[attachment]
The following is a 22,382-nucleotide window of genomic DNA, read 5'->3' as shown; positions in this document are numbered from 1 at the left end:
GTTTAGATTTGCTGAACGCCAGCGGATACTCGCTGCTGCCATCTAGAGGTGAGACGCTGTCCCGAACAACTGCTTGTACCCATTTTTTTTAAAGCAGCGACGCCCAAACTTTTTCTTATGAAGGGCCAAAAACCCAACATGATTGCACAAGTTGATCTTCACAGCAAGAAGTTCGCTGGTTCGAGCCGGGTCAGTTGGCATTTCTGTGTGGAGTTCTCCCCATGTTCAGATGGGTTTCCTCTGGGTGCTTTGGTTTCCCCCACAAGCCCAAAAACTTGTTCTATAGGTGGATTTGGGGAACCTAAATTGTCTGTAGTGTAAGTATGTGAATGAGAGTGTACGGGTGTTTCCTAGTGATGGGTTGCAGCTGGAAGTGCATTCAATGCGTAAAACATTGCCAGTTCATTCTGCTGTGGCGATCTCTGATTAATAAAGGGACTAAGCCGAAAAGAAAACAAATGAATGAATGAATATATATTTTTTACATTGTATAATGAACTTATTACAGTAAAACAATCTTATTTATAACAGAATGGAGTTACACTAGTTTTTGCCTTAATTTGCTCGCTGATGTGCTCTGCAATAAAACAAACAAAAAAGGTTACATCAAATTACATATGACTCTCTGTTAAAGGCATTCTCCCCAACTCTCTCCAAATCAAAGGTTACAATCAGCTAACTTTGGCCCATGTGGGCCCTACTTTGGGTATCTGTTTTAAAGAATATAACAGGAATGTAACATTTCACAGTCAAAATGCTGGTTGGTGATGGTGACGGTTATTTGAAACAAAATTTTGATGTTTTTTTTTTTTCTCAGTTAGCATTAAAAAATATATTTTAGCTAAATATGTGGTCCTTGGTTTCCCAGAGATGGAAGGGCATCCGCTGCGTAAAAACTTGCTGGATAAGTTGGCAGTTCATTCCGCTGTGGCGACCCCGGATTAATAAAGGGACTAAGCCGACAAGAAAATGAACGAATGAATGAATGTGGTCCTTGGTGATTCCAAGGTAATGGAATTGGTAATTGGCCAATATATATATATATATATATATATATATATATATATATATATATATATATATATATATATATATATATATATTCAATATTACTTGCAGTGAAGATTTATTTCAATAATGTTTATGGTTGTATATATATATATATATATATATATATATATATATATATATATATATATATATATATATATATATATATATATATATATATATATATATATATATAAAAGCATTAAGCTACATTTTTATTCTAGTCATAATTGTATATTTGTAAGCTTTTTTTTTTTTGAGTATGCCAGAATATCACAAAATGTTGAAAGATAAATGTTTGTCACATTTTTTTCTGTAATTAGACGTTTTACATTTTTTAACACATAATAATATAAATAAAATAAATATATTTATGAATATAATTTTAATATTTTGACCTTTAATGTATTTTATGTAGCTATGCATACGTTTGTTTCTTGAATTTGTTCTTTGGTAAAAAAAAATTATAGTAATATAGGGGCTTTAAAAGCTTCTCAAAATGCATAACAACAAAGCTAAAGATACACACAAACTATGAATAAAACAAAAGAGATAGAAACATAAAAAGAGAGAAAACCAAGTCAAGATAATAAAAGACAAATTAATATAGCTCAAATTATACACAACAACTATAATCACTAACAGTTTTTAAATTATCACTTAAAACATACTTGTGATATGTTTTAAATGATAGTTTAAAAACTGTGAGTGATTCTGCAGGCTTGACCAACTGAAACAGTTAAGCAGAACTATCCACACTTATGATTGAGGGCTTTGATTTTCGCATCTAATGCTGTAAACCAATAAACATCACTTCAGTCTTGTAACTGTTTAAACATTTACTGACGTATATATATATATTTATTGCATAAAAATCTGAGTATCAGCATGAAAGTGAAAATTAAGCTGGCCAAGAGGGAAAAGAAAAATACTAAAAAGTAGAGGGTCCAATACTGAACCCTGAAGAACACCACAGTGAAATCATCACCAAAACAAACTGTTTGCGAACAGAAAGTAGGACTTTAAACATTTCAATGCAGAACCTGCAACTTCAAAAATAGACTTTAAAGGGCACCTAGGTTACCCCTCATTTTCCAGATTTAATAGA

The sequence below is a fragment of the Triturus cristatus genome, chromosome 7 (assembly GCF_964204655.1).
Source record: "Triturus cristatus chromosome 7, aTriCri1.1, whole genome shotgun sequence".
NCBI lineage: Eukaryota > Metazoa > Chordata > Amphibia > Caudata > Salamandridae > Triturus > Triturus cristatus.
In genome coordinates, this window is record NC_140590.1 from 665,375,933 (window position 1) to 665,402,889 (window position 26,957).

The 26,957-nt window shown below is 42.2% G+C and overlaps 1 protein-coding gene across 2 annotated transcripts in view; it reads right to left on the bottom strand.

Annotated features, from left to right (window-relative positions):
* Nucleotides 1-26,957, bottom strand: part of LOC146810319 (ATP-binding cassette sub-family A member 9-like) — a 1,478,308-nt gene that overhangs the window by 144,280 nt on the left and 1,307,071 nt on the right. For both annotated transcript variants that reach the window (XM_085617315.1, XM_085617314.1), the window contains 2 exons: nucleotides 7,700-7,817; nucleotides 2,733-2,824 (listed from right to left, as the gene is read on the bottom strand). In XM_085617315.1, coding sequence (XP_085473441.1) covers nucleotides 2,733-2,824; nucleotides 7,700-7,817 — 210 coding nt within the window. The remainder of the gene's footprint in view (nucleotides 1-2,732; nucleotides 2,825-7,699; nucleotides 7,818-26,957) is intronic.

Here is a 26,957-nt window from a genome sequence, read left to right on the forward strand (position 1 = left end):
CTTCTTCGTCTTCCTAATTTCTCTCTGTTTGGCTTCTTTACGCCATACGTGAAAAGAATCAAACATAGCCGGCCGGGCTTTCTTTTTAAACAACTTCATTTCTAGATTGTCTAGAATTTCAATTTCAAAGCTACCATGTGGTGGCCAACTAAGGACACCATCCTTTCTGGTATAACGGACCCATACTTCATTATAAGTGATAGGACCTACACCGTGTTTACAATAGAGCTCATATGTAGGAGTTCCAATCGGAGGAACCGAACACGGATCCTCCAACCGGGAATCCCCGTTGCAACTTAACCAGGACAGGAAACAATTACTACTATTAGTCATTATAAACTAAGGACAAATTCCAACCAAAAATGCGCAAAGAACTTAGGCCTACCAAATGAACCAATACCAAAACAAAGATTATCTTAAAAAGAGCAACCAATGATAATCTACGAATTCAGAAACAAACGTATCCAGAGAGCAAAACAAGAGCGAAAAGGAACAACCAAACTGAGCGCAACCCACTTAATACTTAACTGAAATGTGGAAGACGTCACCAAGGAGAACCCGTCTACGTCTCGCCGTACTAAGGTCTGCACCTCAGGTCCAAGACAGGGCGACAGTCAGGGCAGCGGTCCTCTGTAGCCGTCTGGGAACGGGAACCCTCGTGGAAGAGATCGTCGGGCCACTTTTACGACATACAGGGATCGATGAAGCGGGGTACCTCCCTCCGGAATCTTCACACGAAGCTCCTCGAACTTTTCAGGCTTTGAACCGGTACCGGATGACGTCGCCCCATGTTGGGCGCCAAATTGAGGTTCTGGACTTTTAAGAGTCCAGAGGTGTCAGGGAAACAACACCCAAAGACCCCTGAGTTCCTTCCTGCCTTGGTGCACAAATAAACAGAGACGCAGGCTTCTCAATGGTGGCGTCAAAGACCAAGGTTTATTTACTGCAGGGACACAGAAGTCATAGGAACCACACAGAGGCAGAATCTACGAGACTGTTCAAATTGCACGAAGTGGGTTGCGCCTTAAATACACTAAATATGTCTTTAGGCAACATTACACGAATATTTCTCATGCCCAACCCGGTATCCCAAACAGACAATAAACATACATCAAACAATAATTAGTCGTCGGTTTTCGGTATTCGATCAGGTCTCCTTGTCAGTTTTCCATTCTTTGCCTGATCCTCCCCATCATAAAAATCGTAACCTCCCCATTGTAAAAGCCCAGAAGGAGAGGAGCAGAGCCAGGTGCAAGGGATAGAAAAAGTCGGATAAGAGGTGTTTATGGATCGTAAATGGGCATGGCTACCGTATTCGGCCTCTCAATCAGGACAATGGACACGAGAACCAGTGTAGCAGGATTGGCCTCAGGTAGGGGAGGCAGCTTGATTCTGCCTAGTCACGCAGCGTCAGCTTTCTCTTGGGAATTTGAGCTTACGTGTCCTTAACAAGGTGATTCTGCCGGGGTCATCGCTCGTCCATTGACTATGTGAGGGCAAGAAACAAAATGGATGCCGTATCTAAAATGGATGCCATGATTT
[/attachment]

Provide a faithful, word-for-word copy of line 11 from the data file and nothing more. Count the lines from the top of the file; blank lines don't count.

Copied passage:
CTTCTTCGTCTTCCTAATTTCTCTCTGTTTGGCTTCTTTACGCCATACGTGAAAAGAATCAAACATAGCCGGCCGGGCTTTCTTTTTAAACAACTTCATTTCTAGATTGTCTAGAATTTCAATTTCAAAGCTACCATGTGGTGGCCAACTAAGGACACCATCCTTTCTGGTATAACGGACCCATACTTCATTATAAGTGATAGGACCTACACCGTGTTTACAATAGAGCTCATATGTAGGAGTTCCAATCGGAGGAACCGAACACGGATCCTCCAACCGGGAATCCCCGTTGCAACTTAACCAGGACAGGAAACAATTACTACTATTAGTCATTATAAACTAAGGACAAATTCCAACCAAAAATGCGCAAAGAACTTAGGCCTACCAAATGAACCAATACCAAAACAAAGATTATCTTAAAAAGAGCAACCAATGATAATCTACGAATTCAGAAACAAACGTATCCAGAGAGCAAAACAAGAGCGAAAAGGAACAACCAAACTGAGCGCAACCCACTTAATACTTAACTGAAATGTGGAAGACGTCACCAAGGAGAACCCGTCTACGTCTCGCCGTACTAAGGTCTGCACCTCAGGTCCAAGACAGGGCGACAGTCAGGGCAGCGGTCCTCTGTAGCCGTCTGGGAACGGGAACCCTCGTGGAAGAGATCGTCGGGCCACTTTTACGACATACAGGGATCGATGAAGCGGGGTACCTCCCTCCGGAATCTTCACACGAAGCTCCTCGAACTTTTCAGGCTTTGAACCGGTACCGGATGACGTCGCCCCATGTTGGGCGCCAAATTGAGGTTCTGGACTTTTAAGAGTCCAGAGGTGTCAGGGAAACAACACCCAAAGACCCCTGAGTTCCTTCCTGCCTTGGTGCACAAATAAACAGAGACGCAGGCTTCTCAATGGTGGCGTCAAAGACCAAGGTTTATTTACTGCAGGGACACAGAAGTCATAGGAACCACACAGAGGCAGAATCTACGAGACTGTTCAAATTGCACGAAGTGGGTTGCGCCTTAAATACACTAAATATGTCTTTAGGCAACATTACACGAATATTTCTCATGCCCAACCCGGTATCCCAAACAGACAATAAACATACATCAAACAATAATTAGTCGTCGGTTTTCGGTATTCGATCAGGTCTCCTTGTCAGTTTTCCATTCTTTGCCTGATCCTCCCCATCATAAAAATCGTAACCTCCCCATTGTAAAAGCCCAGAAGGAGAGGAGCAGAGCCAGGTGCAAGGGATAGAAAAAGTCGGATAAGAGGTGTTTATGGATCGTAAATGGGCATGGCTACCGTATTCGGCCTCTCAATCAGGACAATGGACACGAGAACCAGTGTAGCAGGATTGGCCTCAGGTAGGGGAGGCAGCTTGATTCTGCCTAGTCACGCAGCGTCAGCTTTCTCTTGGGAATTTGAGCTTACGTGTCCTTAACAAGGTGATTCTGCCGGGGTCATCGCTCGTCCATTGACTATGTGAGGGCAAGAAACAAAATGGATGCCGTATCTAAAATGGATGCCATGATTT